The films cover a wide range of important moral issues, including physician-assisted suicide, sectarianism and same-sex marriage and feature more than fifty people – from 10-year-old Mellin Buchanan (Thurso) to 81-year-old Margaret Ferguson (Inverness).

The films can be viewed at the society’s H Factor campaign site http://www.thehfactor.org.uk/ where they can also be downloaded and shared on social media sites like Facebook and Twitter.

Among the contributions in the film on humanism, Alex (Edinburgh) says:

“As far as I am aware, no humanist has ever killed anyone because of their beliefs”.

Among those commenting on physician-assisted suicide Catriona (Aberdeen) says movingly:

“We had to watch my granny die over a period of months, in pain, and wasting away in front of us when she’d told me years ago she’d had a great life and she was ready to go. Why can’t we afford people the same compassion that we show to our animals?”

HSS Convenor Les Mitchell says:

“We’re delighted with the H Factor films.  They show that humanists are deeply committed to making the world a better place.  Humanism is becoming daily more familiar in Scotland.  But, although our ceremonies grow ever more popular, very few people actually know what humanists believe.  In these films they can see for themselves and many of them may realise that, without knowing it, they’ve been humanists all their lives.”

The HSS is also inviting members of the public to win £1,000 by creating a new slogan for the society in an online competition hosted at the H Factor site.

Humanist weddings were made legal in Scotland in June 2005.  In 2010 there were 2092 weddings led by Humanist celebrant, compared to 1776 Catholic weddings, making Humanist weddings the third most popular form of marriage in Scotland [after Registrars and Church of Scotland ].

The Humanist Society Scotland is a charity founded in 1989 and currently has more than 7,000 members.   Christopher Brookmyre is its president and distinguished supporters include Stephen Fry, Richard Dawkins, Professor James Lovelock and the novelist Iain Banks.

The Society aims to represent those in Scotland who choose to live a moral life without religion. We have a network of trained Celebrants who carry out non-religious ceremonies such as funerals, weddings, baby-namings etc.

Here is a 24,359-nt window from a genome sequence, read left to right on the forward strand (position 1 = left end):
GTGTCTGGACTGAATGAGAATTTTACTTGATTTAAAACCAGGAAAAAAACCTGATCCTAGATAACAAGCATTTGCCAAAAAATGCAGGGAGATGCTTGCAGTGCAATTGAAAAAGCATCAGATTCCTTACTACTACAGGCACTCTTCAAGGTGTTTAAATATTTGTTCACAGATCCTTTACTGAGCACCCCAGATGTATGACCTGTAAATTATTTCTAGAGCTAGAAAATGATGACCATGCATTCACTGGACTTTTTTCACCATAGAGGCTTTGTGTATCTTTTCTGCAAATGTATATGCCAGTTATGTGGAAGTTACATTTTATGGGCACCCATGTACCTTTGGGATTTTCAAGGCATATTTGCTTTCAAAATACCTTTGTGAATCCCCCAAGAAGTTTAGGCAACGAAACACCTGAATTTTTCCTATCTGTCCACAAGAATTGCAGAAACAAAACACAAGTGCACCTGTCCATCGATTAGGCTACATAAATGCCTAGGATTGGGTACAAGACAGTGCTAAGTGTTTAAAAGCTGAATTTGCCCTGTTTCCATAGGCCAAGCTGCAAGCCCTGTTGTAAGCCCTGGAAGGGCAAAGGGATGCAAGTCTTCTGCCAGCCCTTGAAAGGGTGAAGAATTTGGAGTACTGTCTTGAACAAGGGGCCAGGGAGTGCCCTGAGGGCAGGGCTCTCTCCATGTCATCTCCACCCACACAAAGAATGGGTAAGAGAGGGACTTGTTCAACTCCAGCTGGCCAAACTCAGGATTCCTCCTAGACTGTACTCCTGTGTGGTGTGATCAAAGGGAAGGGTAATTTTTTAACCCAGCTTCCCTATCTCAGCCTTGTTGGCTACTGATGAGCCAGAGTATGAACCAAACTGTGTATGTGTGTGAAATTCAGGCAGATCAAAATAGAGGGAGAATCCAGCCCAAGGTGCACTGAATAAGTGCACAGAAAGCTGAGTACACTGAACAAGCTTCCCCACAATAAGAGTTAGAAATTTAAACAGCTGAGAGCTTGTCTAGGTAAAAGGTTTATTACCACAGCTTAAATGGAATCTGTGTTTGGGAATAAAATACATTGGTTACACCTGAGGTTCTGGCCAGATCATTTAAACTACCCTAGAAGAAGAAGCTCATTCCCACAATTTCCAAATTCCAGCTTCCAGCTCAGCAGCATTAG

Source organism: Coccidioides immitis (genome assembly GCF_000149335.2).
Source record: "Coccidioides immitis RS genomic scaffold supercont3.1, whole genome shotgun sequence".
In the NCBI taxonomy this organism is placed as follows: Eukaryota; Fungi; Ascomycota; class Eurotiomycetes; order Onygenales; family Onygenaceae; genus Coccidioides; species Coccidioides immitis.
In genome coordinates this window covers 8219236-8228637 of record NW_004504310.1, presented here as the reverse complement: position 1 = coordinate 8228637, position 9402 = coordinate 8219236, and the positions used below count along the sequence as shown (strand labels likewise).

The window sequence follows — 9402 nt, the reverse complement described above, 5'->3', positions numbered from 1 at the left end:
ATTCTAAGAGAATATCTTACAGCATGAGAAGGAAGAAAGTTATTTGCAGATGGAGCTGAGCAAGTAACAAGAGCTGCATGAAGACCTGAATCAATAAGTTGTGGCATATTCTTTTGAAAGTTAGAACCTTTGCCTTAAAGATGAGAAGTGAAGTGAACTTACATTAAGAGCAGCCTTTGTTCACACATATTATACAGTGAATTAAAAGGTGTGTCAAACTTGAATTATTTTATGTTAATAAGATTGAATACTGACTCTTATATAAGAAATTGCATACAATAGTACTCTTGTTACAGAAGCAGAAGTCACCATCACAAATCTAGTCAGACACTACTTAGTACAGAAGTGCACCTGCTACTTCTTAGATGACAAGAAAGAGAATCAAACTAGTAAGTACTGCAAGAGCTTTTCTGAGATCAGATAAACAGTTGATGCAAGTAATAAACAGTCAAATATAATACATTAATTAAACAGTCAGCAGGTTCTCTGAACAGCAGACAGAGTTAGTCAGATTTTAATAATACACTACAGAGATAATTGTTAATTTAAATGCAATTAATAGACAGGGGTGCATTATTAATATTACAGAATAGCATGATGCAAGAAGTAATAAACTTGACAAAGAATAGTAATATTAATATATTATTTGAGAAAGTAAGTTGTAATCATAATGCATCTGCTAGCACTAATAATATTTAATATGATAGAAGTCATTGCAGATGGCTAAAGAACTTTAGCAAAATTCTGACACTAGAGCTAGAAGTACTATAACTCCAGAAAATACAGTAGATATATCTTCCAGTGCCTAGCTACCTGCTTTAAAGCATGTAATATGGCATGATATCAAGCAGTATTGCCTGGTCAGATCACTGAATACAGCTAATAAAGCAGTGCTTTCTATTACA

For further information please contact:
Tim Maguire, HSS Media Officer
Tel. 0131 556 0128 or 07770 555 224
Email: media@humanism-scotland.org.uk

Aberdeen Group  Main Contact:
Marion Richardson, Secretary
Tel: 01888 562 237
Email: aberdeen@humanism-scotland.org.uk
Website: http://www.humanism-scotland.org.uk

Jul 292011

By Bob Smith.

Young Dod his ti get mairret
Ti a quine fae doon the howe
He hisna tell’t his mither yet
So there’ll be an affa rowe

Fan Dod’ll tell his mither
I’m nae jist affa sure
Bit ye’ll nae doot hear her rantin
Fae Alford up ti Drummuir

Dod’s quine’s jist a young deem
Fa’s pit on a bittie wecht
Throwe a bit o hunky punky
Efter a marquee dunce at Echt

His mither noo she’s affa prood
Dod’s the aipple o her ee
She’ll fair be less than happy
If  neebors gossip ower their tea

It’ll be a funcy waddin
Dod’s mither wid hae nae less
Fit I doot micht bither her
Is the young quines type o dress

Foo tae cover up the bump
The quine’s mither will wark oot
Fit she wid richt like ti dee
Is skelp Dod’s lug nae doot

The quine hersel is nae pit oot
As she gyangs aboot her wark
Nae doot thinkin o the nicht
Young Dod he made his mark

©Bob Smith “The Poetry Mannie” 2010.  Image Credit:   © Madja | Dreamstime.com

May 062011

Voice’s Old Susannah casts her eye over recent events, stories, and terms and phrases familiar as well as freshly ‘spun’, which will be forever etched in the consciousness of the people of Aberdeen and the Northeast.